Technique of the Week (May 6th, 2007)
Following last weeks excellent technique of the week by Sensei Sal I would like to add the following.
Additional notes on shuto-uke:
Do not let the elbow of the blocking arm lead when the block is thrown. If the elbow leads, the hand and foreman will come forward parallel to the deck. If this happens the attack can not be blocked. When the block is thrown be sure to have the hand lead. In this way the forearm will be vertical throughout and will present a more effective blocking surface. The only way to perfect this is to practice it in slow motion to get hand moving first. Once the discipline and the feel of the hand moving first is developed then increase the speed a little at a time until full power is attained. But the hand and foreman must lead not the elbow.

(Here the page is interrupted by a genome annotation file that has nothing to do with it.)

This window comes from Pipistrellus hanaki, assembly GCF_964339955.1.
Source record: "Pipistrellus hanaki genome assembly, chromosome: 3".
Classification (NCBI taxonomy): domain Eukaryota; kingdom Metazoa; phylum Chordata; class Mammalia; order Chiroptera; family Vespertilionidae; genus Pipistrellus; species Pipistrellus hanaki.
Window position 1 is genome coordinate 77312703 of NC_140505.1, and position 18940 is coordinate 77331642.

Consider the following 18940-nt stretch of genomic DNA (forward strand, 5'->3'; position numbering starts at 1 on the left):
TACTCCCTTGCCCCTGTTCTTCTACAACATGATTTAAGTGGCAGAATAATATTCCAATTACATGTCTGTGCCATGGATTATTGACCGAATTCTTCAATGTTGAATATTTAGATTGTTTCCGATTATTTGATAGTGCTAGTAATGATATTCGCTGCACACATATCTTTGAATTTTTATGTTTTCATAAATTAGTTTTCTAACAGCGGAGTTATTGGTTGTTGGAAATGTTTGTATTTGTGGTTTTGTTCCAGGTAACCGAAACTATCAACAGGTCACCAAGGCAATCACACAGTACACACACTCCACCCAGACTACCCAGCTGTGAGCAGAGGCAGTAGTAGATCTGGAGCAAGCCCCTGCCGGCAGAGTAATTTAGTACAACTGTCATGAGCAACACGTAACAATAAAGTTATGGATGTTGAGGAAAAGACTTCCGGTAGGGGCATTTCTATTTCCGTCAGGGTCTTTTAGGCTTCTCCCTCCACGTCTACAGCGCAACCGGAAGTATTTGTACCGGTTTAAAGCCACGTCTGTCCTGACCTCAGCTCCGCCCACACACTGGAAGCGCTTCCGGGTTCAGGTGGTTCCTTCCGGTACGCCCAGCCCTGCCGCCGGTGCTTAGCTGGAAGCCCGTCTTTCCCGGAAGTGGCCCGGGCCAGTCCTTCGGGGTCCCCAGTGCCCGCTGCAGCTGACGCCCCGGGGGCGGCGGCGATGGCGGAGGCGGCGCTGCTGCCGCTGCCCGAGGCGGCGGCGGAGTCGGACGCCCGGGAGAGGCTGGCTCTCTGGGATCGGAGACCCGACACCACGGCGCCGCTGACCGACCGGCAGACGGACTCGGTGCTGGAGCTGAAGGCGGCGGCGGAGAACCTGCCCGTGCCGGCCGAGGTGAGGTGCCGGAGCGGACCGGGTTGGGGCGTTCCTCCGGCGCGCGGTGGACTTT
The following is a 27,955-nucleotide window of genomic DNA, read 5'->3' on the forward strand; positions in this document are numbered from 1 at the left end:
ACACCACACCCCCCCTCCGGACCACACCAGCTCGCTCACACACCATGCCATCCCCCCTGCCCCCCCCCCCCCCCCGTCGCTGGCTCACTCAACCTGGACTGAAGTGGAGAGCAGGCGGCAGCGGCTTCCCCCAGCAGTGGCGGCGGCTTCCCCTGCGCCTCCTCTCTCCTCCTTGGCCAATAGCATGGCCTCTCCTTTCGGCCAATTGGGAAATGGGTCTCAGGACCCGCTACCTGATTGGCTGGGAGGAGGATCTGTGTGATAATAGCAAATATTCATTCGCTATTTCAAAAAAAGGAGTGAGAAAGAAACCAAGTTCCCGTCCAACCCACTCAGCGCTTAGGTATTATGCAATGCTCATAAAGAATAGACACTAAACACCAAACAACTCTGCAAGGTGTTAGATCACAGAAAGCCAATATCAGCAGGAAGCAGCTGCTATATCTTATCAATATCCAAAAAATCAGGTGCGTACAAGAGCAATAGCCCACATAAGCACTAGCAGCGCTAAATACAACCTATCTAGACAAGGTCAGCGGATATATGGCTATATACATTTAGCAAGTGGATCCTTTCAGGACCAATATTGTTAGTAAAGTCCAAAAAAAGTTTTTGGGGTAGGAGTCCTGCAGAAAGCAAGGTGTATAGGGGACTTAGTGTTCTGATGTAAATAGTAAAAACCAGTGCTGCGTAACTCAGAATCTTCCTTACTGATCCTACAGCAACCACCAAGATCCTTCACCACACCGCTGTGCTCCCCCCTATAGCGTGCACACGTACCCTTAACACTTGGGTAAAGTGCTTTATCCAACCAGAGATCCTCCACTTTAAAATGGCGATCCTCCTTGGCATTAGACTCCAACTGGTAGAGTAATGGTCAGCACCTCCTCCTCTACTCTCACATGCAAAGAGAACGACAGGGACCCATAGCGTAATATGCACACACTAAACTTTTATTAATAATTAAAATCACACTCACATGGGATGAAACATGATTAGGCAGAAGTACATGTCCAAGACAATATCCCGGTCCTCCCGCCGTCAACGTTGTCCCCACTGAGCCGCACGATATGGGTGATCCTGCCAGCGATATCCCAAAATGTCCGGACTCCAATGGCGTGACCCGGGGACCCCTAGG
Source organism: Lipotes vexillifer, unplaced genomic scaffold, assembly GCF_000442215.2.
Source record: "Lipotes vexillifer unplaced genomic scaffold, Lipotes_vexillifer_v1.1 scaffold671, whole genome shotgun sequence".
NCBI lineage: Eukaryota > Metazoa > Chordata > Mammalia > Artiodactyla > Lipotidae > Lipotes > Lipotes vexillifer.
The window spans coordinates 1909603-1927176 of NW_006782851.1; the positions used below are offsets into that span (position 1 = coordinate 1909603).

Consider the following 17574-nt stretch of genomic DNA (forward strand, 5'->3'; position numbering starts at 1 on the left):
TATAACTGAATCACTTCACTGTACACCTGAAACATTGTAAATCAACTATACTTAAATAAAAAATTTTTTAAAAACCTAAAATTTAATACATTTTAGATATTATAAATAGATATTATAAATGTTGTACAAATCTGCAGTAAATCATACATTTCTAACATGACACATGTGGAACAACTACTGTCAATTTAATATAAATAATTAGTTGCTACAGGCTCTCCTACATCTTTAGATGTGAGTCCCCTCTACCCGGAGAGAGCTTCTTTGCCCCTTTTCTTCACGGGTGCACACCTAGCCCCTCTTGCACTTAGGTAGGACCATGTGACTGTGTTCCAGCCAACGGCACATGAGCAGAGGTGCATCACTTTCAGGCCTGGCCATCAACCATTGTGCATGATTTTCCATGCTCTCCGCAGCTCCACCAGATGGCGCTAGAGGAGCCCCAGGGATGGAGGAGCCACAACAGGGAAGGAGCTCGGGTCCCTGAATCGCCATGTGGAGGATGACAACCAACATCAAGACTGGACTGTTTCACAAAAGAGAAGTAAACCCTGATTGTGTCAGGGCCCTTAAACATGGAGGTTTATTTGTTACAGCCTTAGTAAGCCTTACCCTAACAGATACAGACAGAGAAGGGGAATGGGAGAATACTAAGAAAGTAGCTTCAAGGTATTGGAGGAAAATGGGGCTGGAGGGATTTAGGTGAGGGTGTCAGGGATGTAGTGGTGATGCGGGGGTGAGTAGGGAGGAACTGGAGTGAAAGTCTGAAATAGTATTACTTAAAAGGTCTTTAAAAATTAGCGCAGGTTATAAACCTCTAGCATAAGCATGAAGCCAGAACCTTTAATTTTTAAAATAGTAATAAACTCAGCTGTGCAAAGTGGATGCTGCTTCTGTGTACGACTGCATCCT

Chudan and Gedan
When fully chambered the hands and arms should not be touching the body. Keep them a few inches away. Closed fisted chest block is chambered with the arms touching the body to protect the body from one powerful attack. Shuto is delivered in a more free flowing motion. Think of chambering shuto with the arms free to whip out to protect against not just one powerful attack, but a combination of two or three quick punches.
Remember to keep the arms in motion throughout. Do not stop at the chambered position. When first learning the shuto you may, at times, stop at the chamber position when practicing to check for a proper chamber. But, except for this exercise, keep the arms in constant motion, especially when performing kata.